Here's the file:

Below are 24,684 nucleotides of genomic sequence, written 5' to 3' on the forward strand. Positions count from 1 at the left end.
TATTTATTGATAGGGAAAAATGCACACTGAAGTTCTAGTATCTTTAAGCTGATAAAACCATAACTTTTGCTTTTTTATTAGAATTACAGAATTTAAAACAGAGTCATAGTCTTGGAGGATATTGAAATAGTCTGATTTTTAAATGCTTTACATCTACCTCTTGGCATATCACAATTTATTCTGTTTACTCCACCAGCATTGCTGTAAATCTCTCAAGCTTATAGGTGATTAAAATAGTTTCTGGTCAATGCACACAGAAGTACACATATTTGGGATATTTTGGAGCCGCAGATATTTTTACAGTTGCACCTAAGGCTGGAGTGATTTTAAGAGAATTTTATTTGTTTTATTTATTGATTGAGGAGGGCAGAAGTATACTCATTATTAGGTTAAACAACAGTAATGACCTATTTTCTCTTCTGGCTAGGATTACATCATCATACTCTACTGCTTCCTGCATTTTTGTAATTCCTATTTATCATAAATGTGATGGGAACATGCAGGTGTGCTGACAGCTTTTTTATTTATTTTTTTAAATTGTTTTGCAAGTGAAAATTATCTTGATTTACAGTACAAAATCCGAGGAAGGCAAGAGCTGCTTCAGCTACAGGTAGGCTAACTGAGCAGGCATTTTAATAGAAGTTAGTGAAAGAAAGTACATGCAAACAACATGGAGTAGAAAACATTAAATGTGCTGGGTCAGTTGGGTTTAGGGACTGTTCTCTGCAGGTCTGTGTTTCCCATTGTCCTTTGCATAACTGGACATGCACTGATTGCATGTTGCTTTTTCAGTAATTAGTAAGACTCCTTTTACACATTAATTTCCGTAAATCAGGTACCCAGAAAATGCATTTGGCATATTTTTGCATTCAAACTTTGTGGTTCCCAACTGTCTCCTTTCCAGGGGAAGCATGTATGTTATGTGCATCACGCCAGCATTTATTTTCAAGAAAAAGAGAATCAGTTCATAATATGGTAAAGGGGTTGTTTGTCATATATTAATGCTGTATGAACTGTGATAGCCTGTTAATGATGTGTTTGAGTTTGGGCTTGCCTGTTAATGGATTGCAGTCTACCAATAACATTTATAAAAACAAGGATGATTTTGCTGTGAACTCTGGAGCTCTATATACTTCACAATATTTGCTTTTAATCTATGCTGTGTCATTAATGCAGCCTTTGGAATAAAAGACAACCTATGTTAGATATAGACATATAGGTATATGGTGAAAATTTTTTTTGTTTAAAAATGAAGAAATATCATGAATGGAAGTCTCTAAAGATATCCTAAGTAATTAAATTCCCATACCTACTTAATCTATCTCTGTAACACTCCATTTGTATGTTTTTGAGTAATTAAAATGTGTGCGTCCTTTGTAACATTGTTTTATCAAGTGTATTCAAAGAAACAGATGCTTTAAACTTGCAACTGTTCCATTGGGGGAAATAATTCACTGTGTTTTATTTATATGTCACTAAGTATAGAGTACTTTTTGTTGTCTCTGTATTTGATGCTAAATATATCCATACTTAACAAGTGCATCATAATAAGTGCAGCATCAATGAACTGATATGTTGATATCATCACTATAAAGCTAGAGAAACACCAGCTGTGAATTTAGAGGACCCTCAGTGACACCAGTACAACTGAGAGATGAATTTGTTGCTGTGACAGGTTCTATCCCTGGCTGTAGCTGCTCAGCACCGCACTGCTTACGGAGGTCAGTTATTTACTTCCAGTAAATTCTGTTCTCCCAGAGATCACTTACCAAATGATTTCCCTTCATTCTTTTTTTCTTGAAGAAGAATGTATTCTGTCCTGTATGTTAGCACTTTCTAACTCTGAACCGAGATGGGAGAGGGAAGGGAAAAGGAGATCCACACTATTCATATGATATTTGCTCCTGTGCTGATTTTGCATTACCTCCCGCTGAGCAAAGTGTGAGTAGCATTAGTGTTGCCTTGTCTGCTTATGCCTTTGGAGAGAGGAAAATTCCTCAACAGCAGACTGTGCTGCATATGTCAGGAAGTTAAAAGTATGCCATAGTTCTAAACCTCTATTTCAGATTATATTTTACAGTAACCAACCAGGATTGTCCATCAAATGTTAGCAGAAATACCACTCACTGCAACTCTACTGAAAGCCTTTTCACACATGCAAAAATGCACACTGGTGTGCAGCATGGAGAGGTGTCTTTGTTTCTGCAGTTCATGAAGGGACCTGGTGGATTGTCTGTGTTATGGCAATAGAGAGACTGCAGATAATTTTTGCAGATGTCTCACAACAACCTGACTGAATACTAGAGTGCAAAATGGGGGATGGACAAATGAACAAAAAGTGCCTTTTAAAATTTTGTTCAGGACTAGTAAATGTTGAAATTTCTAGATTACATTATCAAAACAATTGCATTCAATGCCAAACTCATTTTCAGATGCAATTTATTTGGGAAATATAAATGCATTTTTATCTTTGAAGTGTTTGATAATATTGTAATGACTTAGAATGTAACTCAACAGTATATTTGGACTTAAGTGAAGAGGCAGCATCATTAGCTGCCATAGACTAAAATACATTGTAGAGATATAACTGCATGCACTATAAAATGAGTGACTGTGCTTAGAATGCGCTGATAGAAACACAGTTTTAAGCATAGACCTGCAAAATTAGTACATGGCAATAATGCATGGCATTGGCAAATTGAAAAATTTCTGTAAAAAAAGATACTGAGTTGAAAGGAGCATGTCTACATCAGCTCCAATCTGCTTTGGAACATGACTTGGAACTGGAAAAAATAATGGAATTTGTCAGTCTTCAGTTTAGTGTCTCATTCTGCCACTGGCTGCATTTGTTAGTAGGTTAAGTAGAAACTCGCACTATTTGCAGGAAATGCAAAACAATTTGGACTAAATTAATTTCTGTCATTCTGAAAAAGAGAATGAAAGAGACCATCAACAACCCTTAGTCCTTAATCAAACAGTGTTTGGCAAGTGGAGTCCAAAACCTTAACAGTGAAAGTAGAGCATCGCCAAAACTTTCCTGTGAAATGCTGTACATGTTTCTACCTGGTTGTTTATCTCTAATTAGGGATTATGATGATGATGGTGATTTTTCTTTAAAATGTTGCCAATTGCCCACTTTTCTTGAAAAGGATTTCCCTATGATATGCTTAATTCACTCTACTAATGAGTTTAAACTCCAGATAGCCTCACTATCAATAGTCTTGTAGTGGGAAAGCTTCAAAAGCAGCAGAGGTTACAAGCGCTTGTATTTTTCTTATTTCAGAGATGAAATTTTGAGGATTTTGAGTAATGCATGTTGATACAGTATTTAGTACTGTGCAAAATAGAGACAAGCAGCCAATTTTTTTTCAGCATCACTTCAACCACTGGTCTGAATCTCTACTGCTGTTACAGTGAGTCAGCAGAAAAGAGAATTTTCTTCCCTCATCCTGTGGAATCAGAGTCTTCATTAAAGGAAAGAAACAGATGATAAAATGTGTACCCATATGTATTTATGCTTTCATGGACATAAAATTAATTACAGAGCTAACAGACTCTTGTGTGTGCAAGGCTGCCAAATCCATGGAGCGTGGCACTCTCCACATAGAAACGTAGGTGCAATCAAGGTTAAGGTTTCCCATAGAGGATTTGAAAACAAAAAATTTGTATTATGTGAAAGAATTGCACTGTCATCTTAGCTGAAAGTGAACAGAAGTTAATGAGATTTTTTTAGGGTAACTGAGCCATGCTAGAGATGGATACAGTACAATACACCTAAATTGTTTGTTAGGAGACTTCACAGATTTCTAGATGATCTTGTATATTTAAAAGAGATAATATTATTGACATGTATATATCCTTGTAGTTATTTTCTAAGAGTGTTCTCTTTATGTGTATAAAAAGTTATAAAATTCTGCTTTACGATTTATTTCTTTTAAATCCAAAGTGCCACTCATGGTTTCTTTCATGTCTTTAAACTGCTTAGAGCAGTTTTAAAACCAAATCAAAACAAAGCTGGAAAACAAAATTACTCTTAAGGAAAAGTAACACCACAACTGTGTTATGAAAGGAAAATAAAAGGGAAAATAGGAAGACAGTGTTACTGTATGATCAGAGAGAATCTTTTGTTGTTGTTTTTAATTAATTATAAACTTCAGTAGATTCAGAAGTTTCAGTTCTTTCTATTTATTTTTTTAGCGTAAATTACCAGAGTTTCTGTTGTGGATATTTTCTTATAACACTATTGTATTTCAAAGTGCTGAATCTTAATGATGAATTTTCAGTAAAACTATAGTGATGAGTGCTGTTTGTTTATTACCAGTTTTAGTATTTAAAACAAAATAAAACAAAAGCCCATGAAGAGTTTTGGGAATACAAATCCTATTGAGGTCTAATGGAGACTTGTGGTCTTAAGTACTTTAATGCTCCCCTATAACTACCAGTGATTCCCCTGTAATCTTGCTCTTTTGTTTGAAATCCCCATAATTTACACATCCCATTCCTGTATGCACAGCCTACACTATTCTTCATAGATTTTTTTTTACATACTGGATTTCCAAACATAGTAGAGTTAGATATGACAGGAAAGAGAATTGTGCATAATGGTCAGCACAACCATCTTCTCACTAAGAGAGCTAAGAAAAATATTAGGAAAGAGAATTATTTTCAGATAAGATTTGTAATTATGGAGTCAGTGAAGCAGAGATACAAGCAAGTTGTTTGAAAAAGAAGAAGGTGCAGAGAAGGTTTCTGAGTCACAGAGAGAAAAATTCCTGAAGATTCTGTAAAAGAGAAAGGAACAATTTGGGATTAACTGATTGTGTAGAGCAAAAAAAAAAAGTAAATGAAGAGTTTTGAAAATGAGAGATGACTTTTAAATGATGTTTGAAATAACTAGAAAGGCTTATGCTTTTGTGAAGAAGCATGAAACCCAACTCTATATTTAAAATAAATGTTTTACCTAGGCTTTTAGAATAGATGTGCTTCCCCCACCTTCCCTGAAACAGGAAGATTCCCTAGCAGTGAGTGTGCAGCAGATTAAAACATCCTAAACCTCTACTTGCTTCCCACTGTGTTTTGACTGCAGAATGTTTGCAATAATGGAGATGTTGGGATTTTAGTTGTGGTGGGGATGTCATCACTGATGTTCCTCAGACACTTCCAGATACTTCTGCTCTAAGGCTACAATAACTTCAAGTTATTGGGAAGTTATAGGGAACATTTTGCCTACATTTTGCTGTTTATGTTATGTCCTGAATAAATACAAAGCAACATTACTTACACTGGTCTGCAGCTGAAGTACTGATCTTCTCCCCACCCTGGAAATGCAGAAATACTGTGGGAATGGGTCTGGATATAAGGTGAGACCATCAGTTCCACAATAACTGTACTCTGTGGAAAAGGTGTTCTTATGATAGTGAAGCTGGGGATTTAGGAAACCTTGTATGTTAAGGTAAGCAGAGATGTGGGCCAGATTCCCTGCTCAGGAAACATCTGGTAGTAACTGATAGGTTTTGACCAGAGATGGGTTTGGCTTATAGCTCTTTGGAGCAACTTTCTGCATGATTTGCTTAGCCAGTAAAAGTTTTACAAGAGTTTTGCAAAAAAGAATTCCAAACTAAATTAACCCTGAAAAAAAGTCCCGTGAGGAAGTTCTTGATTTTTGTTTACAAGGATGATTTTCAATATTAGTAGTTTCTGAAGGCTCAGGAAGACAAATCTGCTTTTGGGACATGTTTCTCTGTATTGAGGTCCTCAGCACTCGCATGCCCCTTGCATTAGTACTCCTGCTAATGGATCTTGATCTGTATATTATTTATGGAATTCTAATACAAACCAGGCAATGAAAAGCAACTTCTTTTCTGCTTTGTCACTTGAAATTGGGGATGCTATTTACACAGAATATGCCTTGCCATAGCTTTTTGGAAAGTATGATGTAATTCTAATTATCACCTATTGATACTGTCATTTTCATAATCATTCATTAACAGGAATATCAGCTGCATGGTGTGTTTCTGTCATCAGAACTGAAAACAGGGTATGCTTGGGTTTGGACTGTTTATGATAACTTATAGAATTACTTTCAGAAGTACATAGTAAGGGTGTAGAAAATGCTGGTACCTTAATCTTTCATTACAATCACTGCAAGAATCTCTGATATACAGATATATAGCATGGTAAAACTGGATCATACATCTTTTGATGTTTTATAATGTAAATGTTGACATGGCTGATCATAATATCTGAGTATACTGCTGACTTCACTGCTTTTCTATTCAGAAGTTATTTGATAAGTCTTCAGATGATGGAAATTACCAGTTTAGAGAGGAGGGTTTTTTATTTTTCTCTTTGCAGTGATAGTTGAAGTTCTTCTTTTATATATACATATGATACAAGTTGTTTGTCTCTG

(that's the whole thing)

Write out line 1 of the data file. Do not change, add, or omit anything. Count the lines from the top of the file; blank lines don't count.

Below are 24,684 nucleotides of genomic sequence, written 5' to 3' on the forward strand. Positions count from 1 at the left end.